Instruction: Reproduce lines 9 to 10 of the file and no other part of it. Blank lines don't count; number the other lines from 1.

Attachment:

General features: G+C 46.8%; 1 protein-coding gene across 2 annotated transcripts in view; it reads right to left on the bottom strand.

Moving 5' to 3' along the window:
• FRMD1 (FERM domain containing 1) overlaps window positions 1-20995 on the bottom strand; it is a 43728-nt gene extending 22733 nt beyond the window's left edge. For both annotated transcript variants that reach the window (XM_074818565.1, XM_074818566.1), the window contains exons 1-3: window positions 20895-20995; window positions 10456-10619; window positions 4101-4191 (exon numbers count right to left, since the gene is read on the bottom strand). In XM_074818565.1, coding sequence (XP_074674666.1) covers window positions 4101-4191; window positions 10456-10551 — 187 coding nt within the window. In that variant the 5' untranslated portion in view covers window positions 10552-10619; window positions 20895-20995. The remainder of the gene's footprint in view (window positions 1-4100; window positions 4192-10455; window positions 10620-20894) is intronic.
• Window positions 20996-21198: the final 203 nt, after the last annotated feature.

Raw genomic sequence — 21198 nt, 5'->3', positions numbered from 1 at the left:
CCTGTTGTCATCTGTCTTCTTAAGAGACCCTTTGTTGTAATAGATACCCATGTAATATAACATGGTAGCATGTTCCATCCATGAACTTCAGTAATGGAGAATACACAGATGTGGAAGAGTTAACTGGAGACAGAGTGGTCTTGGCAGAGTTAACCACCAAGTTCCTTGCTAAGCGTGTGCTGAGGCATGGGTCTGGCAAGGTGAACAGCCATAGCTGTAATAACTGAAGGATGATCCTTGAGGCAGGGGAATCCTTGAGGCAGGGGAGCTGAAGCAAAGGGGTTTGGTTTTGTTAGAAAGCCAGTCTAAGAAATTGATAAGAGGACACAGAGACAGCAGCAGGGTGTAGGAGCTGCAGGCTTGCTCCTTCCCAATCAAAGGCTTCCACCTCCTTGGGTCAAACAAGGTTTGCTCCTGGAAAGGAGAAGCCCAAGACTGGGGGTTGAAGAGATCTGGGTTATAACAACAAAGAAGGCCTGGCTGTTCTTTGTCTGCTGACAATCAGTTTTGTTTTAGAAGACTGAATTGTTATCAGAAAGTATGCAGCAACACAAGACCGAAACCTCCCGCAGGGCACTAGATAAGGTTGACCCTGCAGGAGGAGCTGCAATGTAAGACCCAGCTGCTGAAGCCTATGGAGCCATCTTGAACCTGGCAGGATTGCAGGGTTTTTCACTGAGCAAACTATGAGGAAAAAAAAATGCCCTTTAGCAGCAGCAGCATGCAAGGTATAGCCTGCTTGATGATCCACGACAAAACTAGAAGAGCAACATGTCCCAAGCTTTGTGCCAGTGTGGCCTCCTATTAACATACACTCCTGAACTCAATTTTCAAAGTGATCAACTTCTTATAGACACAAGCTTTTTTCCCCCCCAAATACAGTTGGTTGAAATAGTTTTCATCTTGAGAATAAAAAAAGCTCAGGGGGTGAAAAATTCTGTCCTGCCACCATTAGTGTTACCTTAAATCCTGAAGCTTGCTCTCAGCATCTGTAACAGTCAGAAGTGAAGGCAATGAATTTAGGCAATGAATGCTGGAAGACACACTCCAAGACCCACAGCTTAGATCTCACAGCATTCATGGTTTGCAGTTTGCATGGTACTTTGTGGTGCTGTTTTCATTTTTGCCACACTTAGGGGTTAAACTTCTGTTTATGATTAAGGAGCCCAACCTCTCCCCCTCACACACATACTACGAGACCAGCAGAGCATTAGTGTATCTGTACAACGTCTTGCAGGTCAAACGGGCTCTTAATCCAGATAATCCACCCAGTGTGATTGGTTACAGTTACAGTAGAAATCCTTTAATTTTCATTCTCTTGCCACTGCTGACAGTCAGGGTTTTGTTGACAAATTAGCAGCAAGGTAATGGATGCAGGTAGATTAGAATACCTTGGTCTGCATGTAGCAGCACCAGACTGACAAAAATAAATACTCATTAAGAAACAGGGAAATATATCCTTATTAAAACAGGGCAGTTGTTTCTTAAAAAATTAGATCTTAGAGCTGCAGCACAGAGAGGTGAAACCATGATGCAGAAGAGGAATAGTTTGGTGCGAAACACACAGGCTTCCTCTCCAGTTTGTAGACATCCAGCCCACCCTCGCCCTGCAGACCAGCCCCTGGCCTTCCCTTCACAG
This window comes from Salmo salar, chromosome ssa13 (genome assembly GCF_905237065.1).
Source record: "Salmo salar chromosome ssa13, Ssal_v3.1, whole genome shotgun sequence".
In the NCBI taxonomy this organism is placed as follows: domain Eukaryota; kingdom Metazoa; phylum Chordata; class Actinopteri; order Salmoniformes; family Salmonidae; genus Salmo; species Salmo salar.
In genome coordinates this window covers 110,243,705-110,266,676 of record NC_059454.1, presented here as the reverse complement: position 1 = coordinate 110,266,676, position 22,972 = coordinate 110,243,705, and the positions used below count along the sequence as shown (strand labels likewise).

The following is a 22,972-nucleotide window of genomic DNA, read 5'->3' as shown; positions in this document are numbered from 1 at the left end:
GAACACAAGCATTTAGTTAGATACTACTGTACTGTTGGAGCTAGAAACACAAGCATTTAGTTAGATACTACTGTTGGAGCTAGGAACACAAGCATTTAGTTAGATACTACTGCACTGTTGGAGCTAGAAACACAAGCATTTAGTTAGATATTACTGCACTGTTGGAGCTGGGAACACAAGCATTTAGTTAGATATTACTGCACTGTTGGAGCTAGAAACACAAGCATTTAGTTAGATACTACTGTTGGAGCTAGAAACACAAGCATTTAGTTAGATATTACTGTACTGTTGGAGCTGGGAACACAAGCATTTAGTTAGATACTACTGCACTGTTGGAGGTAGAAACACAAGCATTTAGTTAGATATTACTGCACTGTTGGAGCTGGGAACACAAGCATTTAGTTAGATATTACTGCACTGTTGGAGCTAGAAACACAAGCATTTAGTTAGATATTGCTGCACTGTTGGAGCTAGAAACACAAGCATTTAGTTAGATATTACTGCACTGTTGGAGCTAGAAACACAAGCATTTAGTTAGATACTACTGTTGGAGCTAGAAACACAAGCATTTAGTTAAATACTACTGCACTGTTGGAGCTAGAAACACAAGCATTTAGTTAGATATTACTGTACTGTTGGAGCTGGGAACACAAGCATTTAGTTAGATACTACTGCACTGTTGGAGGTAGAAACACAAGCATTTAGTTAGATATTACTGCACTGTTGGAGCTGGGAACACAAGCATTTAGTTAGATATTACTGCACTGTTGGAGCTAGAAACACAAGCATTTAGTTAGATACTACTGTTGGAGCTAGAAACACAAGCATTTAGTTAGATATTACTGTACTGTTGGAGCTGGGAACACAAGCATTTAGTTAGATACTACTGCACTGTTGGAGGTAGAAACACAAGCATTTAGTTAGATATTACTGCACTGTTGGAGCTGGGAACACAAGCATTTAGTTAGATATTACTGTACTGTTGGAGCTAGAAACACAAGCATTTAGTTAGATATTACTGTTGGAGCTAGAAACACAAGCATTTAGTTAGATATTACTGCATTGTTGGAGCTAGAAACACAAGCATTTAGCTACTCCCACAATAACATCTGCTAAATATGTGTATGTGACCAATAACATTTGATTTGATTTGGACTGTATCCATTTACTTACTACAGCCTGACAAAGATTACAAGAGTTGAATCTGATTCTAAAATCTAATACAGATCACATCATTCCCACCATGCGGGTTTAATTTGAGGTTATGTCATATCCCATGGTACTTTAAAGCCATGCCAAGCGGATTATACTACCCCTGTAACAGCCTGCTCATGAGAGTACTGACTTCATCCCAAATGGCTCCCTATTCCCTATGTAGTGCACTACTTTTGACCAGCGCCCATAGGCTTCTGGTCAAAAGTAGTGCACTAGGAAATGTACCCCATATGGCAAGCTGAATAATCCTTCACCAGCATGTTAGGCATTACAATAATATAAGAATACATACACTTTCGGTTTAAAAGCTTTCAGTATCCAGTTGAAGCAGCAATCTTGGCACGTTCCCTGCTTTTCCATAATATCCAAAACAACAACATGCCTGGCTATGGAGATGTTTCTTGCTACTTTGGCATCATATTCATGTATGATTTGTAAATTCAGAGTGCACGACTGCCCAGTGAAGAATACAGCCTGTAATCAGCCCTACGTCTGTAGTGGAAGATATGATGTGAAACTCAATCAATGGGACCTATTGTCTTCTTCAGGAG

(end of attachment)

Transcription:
In the NCBI taxonomy this organism is placed as follows: domain Eukaryota; kingdom Metazoa; phylum Chordata; class Actinopteri; order Salmoniformes; family Salmonidae; genus Salmo; species Salmo salar.
In genome coordinates this window covers 110,243,705-110,266,676 of record NC_059454.1, presented here as the reverse complement: position 1 = coordinate 110,266,676, position 22,972 = coordinate 110,243,705, and the positions used below count along the sequence as shown (strand labels likewise).